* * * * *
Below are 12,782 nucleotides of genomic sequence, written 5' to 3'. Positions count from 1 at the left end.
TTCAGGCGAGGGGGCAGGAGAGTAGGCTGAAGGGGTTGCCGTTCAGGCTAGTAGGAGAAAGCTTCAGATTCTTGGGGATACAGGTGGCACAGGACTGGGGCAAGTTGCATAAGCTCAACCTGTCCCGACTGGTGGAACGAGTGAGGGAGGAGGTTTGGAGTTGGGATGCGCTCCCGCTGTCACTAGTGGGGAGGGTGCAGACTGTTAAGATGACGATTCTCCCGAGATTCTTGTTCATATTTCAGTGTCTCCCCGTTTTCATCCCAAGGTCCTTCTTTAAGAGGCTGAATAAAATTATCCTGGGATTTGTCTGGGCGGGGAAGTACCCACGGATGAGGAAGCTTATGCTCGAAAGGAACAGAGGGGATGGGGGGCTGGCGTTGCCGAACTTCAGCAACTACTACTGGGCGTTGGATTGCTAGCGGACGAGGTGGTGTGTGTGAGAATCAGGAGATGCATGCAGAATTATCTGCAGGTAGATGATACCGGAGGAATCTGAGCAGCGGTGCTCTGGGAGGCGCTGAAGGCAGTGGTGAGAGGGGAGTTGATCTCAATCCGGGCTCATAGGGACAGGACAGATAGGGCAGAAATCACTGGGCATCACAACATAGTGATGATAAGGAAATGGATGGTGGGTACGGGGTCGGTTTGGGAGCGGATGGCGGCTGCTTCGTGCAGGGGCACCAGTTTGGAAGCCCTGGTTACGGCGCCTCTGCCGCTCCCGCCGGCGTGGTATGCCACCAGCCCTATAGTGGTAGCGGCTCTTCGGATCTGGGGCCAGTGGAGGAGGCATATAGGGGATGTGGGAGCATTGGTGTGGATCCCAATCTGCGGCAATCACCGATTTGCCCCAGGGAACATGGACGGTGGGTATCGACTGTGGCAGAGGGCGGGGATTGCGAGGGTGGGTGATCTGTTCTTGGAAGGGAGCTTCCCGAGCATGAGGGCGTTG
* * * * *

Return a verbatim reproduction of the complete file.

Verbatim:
Below are 12,782 nucleotides of genomic sequence, written 5' to 3'. Positions count from 1 at the left end.
TTCAGGCGAGGGGGCAGGAGAGTAGGCTGAAGGGGTTGCCGTTCAGGCTAGTAGGAGAAAGCTTCAGATTCTTGGGGATACAGGTGGCACAGGACTGGGGCAAGTTGCATAAGCTCAACCTGTCCCGACTGGTGGAACGAGTGAGGGAGGAGGTTTGGAGTTGGGATGCGCTCCCGCTGTCACTAGTGGGGAGGGTGCAGACTGTTAAGATGACGATTCTCCCGAGATTCTTGTTCATATTTCAGTGTCTCCCCGTTTTCATCCCAAGGTCCTTCTTTAAGAGGCTGAATAAAATTATCCTGGGATTTGTCTGGGCGGGGAAGTACCCACGGATGAGGAAGCTTATGCTCGAAAGGAACAGAGGGGATGGGGGGCTGGCGTTGCCGAACTTCAGCAACTACTACTGGGCGTTGGATTGCTAGCGGACGAGGTGGTGTGTGTGAGAATCAGGAGATGCATGCAGAATTATCTGCAGGTAGATGATACCGGAGGAATCTGAGCAGCGGTGCTCTGGGAGGCGCTGAAGGCAGTGGTGAGAGGGGAGTTGATCTCAATCCGGGCTCATAGGGACAGGACAGATAGGGCAGAAATCACTGGGCATCACAACATAGTGATGATAAGGAAATGGATGGTGGGTACGGGGTCGGTTTGGGAGCGGATGGCGGCTGCTTCGTGCAGGGGCACCAGTTTGGAAGCCCTGGTTACGGCGCCTCTGCCGCTCCCGCCGGCGTGGTATGCCACCAGCCCTATAGTGGTAGCGGCTCTTCGGATCTGGGGCCAGTGGAGGAGGCATATAGGGGATGTGGGAGCATTGGTGTGGATCCCAATCTGCGGCAATCACCGATTTGCCCCAGGGAACATGGACGGTGGGTATCGACTGTGGCAGAGGGCGGGGATTGCGAGGGTGGGTGATCTGTTCTTGGAAGGGAGCTTCCCGAGCATGAGGGCGTTG